it’s okay to like expensive things (a wishlist)*

The last wishlist post I did on my blog was back in January and since then there hasn’t particularly been anything that I’ve wanted to buy, I bought a stunning Mads Norgaard top as a treat for the end of exams and a pair of vintage Levis from Depop (that I haven’t taken off, weather permitting) but those are my only clothing purchases (oh and a kit from Wool and The Gang to make my own top!) I did buy a few things from that wishlist and I think it does help to have a few set pieces in mind that you would like to buy because it gives something to save up for.

When I first started blogging, wishlist posts were somewhat a regular on my blog. The latest trends, sale bargains that most definitely resemble a piece that a designer bought out a few seasons before hand and items of clothing that essentially I knew I’d never buy (even if they did look nice). Wish lists were a means of putting up a blog post when I couldn’t think of ideas, a compilation of what I thought was ‘cool’ yet essentially they were perpetrators to my ‘buy once, never wear again’ mindset. The wish lists were as disposable as the fashion that I was lusting over.


Yet wishlists don’t have to be a bad thing. Like I said, the clothing that was emblazoned on my wishlist were wholly trend based other than the occasional striped number and I would only go out shopping to find something similar. They were on my wishlist for what purpose? However in a bid to make my wardrobe as ethical or sustainable as possible I thought binning wishlist posts on this blog was a good way forward – ah non madame that is the incorrect answer.
Of course wishlists can be both ethical and sustainable; it’s nice to have new additions to your wardrobe and they can make you realise that actually I don’t need this top in my wardrobe but this would go with a lot of things already own. Or if if you have a piece of clothing in mind and you find the perfect match, put it on a wishlist so that you can work towards saving up for it. It’s okay to like expensive things, a treat every so often is deserved and it’s about buying better over buying often. That can come at a price but it shouldn’t be shunned, hopefully these pieces will last a longer in your wardrobe and you’ll be reaching for them every morning because you want to, not because you feel you should to get the cost per wear out if it. It’s also good to remember that expensive doesn’t always mean better, it can mean better quality but the pieces aren’t always ethical. Take Hermes for instance who use crocodile skin for some of their products. These cost huge amounts of money yet the practice involved is awful. I would talk in detail about how expensive doesn’t always mean ethical but that is for a post coming soon so keep your eyes peeled. If you’d like to send a message to Hermes about using crocodile skin in their products then PETA has a form that you can fill out.


Naturally, buying new ethical pieces for your wardrobe can be more expensive so buying clothing when they’re on sale can be a way of buying new ethical pieces that would be cheaper than normal. There are a few sale items from this post. A gorgeous two way orange tie top from a brand called Shop Saul that I’ve had my eye on for a while now, they had a duck egg blue version but it’s sold out and I feel like the orange version would be a beautiful version for my wardrobe. I’ve had my eye on this blue jumper by Aesthetic Stores for a while, made from 100% cotton in Portugal, I’m still contemplating whether to purchase it or not as it’s on sale, in my size and the shipping isn’t horrendously expensive. My only qualm about the jumper is that it could be too similar to ones I already own (says the girl who owns three navy jumpers).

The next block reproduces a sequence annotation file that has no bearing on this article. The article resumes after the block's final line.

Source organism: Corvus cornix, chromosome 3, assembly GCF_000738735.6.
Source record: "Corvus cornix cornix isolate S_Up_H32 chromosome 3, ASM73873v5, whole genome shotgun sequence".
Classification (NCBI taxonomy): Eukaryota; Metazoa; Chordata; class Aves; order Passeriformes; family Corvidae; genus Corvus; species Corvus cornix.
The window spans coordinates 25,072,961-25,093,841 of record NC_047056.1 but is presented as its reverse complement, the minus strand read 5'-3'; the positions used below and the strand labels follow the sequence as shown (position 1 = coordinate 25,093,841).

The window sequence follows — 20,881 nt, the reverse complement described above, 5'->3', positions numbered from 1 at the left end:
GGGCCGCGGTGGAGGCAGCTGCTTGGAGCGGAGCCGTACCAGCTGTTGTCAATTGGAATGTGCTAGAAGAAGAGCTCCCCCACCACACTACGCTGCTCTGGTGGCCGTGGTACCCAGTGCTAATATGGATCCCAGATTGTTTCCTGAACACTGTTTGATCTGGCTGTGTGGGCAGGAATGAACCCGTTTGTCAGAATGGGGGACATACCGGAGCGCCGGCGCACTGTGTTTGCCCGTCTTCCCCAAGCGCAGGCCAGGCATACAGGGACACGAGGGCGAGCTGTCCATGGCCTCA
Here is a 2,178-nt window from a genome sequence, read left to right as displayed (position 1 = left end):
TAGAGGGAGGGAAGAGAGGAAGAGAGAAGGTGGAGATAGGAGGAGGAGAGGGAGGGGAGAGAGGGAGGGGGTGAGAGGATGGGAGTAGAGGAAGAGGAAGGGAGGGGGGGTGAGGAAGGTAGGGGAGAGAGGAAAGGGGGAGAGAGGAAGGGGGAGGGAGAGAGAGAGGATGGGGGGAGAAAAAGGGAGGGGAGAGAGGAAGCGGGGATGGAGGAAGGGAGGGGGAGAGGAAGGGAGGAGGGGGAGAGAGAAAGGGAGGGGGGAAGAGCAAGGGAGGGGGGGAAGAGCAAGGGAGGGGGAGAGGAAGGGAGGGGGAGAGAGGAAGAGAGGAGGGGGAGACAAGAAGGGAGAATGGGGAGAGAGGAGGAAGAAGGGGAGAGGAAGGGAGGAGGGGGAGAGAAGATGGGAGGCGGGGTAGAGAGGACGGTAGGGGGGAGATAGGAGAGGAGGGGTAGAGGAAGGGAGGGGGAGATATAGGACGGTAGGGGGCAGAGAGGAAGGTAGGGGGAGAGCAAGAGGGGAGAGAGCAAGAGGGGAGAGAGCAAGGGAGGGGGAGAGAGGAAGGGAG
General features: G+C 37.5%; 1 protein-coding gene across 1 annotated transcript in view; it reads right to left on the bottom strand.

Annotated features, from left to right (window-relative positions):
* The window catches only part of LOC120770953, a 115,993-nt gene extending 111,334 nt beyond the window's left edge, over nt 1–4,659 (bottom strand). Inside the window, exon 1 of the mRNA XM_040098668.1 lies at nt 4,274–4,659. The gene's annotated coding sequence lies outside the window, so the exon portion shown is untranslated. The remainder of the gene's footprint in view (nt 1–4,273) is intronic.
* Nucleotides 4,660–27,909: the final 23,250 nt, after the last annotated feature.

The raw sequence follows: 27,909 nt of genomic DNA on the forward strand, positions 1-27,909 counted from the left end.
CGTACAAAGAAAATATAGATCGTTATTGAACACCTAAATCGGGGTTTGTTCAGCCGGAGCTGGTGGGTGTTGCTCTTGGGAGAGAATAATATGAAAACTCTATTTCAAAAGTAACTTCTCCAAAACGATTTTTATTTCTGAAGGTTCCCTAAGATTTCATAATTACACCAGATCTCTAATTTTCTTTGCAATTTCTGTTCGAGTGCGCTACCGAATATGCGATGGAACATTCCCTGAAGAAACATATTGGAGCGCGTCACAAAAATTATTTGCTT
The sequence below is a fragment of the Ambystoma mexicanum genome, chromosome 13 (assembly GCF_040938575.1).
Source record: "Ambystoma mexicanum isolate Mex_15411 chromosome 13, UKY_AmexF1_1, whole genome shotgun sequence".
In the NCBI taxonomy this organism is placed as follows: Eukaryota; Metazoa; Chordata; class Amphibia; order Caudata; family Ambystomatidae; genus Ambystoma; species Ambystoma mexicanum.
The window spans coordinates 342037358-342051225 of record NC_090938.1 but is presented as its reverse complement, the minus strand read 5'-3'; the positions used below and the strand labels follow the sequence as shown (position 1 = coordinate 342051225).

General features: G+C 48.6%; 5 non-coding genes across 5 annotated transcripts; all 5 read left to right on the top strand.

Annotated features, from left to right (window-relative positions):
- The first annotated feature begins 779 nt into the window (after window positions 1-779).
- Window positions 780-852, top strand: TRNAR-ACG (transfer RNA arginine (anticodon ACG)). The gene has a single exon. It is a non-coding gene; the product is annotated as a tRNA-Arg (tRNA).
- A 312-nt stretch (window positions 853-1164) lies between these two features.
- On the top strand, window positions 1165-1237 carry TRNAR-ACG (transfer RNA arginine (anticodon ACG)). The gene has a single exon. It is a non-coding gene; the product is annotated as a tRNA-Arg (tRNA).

The other sale item in this wishlist is a pair of converse via Love The Sales* . I know converse aren’t an ethical brand but they are vegan (I’m pretty sure, I’ve done extensive research on this and I know that blogger Quietly Vegan was told by converse that there may be ‘traces’ of animal products in their glue) so there is uncertainty that they are completely vegan yet I commend Converse on erring on the side of caution. I do love converse shoes though and I have a black pair that I wear so often yet they still look brand new. I have to mention it because I am completely aware they are not ethical. An article that Ethical Hour shared on Twitter got me thinking that it is true that fast fashion can last a long time and we shouldn’t forget but buying ethically isn’t about the style or material used, the people behind the products are just as important, if not more important than the garment itself.

That said, I’ve found it hard to find some things that are ethical such as shoes that aren’t in the hundreds (there is Veja and Toms but canvas trainers are hard to find) and I know that converse will last me a long time and that I’ll wear them a lot. It’s about compromise and although I know not every purchase I make is ethical it is about sustainability as well and there is sustainability in wearing clothes for a long time and taking care of them.

What’s on your wishlist? Let me know and also let me know what your favourite piece from this wishlist is – what should I buy first?

lots of love, eleanor xx

*this post contains sponsored content



  1. Tilly Rose 3rd July 2017 at 5:48 pm

    I love the red spotty dress and the sliders! So cool. And I love how your searching for great ethical sale finds, it's so great what you are doing!x

  2. Eleanor Pritchard 4th July 2017 at 12:42 pm

    Thank you Tilly! I love the red spotty dress too, it's so pretty xx


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